Saturday, March 21, 2009

One pot: Baked oatmeal

Anyone who knows me knows that I don't cook a lot and when I do, it's not very complex. That's because I live with an amazing cook who is also my culinary slave as well as a recipe tester-at-large for America's Test Kitchen. My one-pot dishes and "bean delight" don't stand a chance against my sweetie's creations.

About a month ago, Cream Puffs in Venice [don't click on that link or you'll never come back -- she kicks my butt] blogged about a baked oatmeal breakfast dish that caught my attention. I read it three of four times finally convincing myself that I could do this, after all it was all in one pot. 

My sweetie was out of town and, honestly, I have no idea what a rolled oat is and how it's different from other oats. I saw we had a bag of flaked oats in the cupboard and that's what I used. 

This is a great little recipe and now that I've found it I'm less likely to skip breakfast. Here's my adaptation:

1 cup whole rolled oats (I use about 1 1/3 cups flaked oats because Sweetie likes the density. What's the difference between whole & flaked?)

1 tsp. cinnamon
a pinch of nutmeg
1/4 tsp. salt
3 tbsp. maple syrup (Sweetie says to try 1 1/2 tbsp of honey if you don't have maple syrup. We'll try that next time.)
1 tbsp. grated orange zest
2 medium apples, peeled and diced (I use whatever I have on hand, usually a crisp eating apple)
1 ripe banana, mashed
1/4 cup finely chopped walnuts (I use pecans, because we have lots of them)

1/4 cup fresh frozen blueberries (I freeze them in August and enjoy them through the winter. Once the raspberries ripen, I'll try a handful of them instead.)
1-1/4 cups milk 

Preheat the oven to 350 degrees F.

Grease a 9-inch pie plate or baking dish with butter or cooking spray

Combine all the ingredients in ONE (I love this part) large bowl and mix well.

Pour into the greased pie plate.

Bake in the centre of the oven for about 30 minutes or until the liquid is absorbed (don’t overcook or it will dry out).

Remove from the oven and let cool. Serve warm with yogurt (I like vanilla yogurt). Add extra honey or maple syrup as desired.


Friday, March 20, 2009

Spring has sprung

"Spring has sprung, grass has ris, I wonder where the birdies is?" -- nuggets of wisdom passed down from my father. 

Well, the birdies were tweeting today and not only on Twitter. We had lots and lots of rain today, a crash of thunder followed by more rain, then wind. Through it all, except for the thunder crash, the birdies were noisily doing what birdies do outside my window (except where the screens keep them from roosting). 

After all the wind, the sun appeared and I ran outside to take this photo. I ran because our weather has been so unpredictable, I didn't want to be caught in an unexpected snowstorm -- like the one we had ten days ago.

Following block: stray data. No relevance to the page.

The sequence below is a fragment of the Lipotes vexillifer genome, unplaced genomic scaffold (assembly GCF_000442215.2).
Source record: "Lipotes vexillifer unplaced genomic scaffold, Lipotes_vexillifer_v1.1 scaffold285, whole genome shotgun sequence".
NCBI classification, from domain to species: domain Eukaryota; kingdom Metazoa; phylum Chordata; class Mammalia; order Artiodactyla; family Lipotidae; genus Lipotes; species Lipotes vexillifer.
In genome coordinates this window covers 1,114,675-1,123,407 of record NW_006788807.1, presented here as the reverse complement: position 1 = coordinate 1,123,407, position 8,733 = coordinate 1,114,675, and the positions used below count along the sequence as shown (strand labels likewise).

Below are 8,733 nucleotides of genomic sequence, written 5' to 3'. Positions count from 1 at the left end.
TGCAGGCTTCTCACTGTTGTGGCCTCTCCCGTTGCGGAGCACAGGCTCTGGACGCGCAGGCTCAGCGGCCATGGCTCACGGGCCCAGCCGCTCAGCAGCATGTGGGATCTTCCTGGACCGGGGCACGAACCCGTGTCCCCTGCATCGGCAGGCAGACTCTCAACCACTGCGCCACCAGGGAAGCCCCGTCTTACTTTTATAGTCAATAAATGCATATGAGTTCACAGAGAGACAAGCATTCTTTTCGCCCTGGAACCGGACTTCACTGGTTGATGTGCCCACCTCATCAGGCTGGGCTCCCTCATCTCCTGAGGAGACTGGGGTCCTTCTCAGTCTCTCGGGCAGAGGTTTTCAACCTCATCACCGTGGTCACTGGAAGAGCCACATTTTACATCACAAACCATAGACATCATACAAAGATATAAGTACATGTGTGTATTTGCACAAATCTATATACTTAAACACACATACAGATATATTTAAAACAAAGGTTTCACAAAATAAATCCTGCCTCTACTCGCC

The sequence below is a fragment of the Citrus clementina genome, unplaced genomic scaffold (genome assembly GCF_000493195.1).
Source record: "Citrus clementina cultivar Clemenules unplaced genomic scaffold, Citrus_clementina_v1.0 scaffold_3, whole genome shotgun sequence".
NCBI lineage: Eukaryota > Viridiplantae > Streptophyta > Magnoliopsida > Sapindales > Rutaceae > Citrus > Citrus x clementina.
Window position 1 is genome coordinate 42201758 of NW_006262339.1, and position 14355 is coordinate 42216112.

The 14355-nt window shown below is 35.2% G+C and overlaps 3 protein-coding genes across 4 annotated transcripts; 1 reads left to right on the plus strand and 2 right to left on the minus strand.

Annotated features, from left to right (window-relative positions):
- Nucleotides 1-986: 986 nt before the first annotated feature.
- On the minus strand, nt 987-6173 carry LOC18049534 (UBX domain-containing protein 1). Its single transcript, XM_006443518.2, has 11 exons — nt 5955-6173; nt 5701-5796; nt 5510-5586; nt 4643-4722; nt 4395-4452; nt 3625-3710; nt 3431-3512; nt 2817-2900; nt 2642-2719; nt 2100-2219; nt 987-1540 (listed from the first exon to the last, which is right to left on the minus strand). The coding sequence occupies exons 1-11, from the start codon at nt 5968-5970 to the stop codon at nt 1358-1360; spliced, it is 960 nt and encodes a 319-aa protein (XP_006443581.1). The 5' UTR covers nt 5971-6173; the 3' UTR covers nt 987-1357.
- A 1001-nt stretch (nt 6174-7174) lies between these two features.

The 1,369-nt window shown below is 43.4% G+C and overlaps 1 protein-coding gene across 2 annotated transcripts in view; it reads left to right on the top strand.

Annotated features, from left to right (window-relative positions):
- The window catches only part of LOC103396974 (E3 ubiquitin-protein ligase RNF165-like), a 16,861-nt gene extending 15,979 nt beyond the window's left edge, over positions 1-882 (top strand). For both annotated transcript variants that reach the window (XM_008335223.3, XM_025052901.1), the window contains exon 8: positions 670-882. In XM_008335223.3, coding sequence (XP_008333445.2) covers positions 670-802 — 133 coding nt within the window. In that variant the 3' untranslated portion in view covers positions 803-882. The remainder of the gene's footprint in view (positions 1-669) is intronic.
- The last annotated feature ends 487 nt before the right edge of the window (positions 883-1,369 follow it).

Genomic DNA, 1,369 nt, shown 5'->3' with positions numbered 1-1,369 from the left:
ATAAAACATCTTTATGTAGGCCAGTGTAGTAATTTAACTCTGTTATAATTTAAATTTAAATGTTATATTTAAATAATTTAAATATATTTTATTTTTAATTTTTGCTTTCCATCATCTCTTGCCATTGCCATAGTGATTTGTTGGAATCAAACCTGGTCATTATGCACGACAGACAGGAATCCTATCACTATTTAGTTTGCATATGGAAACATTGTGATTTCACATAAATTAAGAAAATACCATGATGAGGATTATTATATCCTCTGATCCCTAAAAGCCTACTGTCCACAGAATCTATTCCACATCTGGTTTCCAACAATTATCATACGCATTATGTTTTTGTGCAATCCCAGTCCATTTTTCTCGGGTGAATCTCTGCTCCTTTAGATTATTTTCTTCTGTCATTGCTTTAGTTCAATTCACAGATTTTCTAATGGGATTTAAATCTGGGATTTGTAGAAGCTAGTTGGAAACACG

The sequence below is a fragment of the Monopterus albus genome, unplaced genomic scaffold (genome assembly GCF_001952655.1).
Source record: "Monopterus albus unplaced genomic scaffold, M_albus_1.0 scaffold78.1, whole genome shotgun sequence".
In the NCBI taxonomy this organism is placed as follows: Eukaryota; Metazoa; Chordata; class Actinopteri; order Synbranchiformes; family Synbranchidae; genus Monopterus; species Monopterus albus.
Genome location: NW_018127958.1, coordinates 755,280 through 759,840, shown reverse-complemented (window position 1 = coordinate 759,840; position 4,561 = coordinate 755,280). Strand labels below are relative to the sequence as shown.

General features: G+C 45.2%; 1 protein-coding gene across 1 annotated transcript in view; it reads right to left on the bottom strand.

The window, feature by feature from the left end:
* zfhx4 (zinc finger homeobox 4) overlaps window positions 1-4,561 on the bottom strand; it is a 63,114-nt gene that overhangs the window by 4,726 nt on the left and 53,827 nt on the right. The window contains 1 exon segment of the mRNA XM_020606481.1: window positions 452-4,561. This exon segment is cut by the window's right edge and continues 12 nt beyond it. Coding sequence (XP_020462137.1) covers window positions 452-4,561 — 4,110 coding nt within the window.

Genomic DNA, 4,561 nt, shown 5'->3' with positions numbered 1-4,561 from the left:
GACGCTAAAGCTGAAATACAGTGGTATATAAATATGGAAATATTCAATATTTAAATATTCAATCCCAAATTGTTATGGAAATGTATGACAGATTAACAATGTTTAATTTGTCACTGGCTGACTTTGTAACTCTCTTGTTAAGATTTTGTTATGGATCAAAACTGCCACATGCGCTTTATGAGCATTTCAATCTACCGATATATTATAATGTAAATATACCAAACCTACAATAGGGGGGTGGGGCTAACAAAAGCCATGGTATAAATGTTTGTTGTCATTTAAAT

But I'm not really worried about snow. I'm worried about crows. Our house is on their sunset flight path, which is an amazing sight to watch. I'm not so worried about their daily flight. I'm worried about their stops. 

Every couple of years they nest nearby and aggressively swoop, making contact with anything that appears to threaten their young 'uns. Like pathetic me, in the morning before coffee, dragging myself to the bus stop -- a threat?

We used to wave our arms wildly and shout disparaging remarks trying to intimidate them into moving to another back yard. Because we were scared. 

And then I watched Joshua Klein's TED Talk on "The amazing intelligence of crows." We were right to be scared. Crows are smart and they're going to take over the world. We were left with two choices: 1) sell the house and move to the desert; or 2) be nice to the crows. 

We're trying option 2, which includes speaking gently in short sentences, moving smoothly without sudden jerks or leaps off the ground, and leaving small twigs in easily accessible places, all the while wondering where the birdies is.


Thursday, March 19, 2009

Happy birthday nonna

Nonna Filomena would have been 112 today. It's hard to believe I'm living in the third century since my grandmother was born. 

Because I'm near the end of the grandkids I only remember the older skinny version of nonna. She was an incredible 80-something who I'm sure passed down the obsessive compulsive disorder of cleaning the house before the cleaning lady arrived. I don't do it to the degree that nonna did. She would straddle the stairwell (feet on the railings!) to clean the light fixture so her cleaner wouldn't have to do it. I don't think the cleaning lady phase lasted very long since there wasn't much to do. Probably a thoughtful idea from one of her children but not very practical. 

After nonno died, we would visit once a week. In winter we would pass the time together watching tv shows: MASH, the short-lived Planet of the Apes, and her favourite, the Lawrence Welk Show. Nonna always laughed along with the MASH laugh track but I'm sure she didn't catch most of its humour. As young kids, I'm sure we didn't either.

Lawrence Welk would have been 106 last week.